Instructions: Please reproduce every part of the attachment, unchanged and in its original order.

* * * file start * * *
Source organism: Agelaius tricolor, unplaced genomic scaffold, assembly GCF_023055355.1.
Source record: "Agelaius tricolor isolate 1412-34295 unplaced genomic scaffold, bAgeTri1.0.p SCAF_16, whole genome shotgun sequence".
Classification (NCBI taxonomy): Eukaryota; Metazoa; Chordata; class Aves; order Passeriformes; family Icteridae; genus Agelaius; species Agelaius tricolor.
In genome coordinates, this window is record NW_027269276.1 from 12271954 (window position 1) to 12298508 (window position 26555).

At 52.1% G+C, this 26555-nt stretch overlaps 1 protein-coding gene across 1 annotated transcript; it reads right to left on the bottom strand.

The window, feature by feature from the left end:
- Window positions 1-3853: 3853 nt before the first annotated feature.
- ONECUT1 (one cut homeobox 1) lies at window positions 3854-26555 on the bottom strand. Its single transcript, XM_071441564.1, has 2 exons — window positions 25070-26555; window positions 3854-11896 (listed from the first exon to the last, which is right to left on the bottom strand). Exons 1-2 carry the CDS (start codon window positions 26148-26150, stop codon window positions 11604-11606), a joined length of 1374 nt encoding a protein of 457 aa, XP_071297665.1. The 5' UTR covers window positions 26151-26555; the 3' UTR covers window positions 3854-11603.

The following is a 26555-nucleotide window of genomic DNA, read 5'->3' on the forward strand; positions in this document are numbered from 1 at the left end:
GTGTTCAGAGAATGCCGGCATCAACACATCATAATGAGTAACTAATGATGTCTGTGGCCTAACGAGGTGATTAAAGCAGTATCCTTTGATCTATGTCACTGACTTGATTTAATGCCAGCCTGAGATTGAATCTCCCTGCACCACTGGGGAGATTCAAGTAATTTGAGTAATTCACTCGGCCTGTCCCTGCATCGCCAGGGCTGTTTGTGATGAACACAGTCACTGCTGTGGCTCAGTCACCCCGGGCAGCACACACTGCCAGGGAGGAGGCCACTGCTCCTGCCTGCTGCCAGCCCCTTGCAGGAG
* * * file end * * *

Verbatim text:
Source organism: Agelaius tricolor, unplaced genomic scaffold, assembly GCF_023055355.1.
Source record: "Agelaius tricolor isolate 1412-34295 unplaced genomic scaffold, bAgeTri1.0.p SCAF_16, whole genome shotgun sequence".
Classification (NCBI taxonomy): Eukaryota; Metazoa; Chordata; class Aves; order Passeriformes; family Icteridae; genus Agelaius; species Agelaius tricolor.
In genome coordinates, this window is record NW_027269276.1 from 12271954 (window position 1) to 12298508 (window position 26555).

At 52.1% G+C, this 26555-nt stretch overlaps 1 protein-coding gene across 1 annotated transcript; it reads right to left on the bottom strand.

The window, feature by feature from the left end:
- Window positions 1-3853: 3853 nt before the first annotated feature.
- ONECUT1 (one cut homeobox 1) lies at window positions 3854-26555 on the bottom strand. Its single transcript, XM_071441564.1, has 2 exons — window positions 25070-26555; window positions 3854-11896 (listed from the first exon to the last, which is right to left on the bottom strand). Exons 1-2 carry the CDS (start codon window positions 26148-26150, stop codon window positions 11604-11606), a joined length of 1374 nt encoding a protein of 457 aa, XP_071297665.1. The 5' UTR covers window positions 26151-26555; the 3' UTR covers window positions 3854-11603.

The following is a 26555-nucleotide window of genomic DNA, read 5'->3' on the forward strand; positions in this document are numbered from 1 at the left end:
GTGTTCAGAGAATGCCGGCATCAACACATCATAATGAGTAACTAATGATGTCTGTGGCCTAACGAGGTGATTAAAGCAGTATCCTTTGATCTATGTCACTGACTTGATTTAATGCCAGCCTGAGATTGAATCTCCCTGCACCACTGGGGAGATTCAAGTAATTTGAGTAATTCACTCGGCCTGTCCCTGCATCGCCAGGGCTGTTTGTGATGAACACAGTCACTGCTGTGGCTCAGTCACCCCGGGCAGCACACACTGCCAGGGAGGAGGCCACTGCTCCTGCCTGCTGCCAGCCCCTTGCAGGAG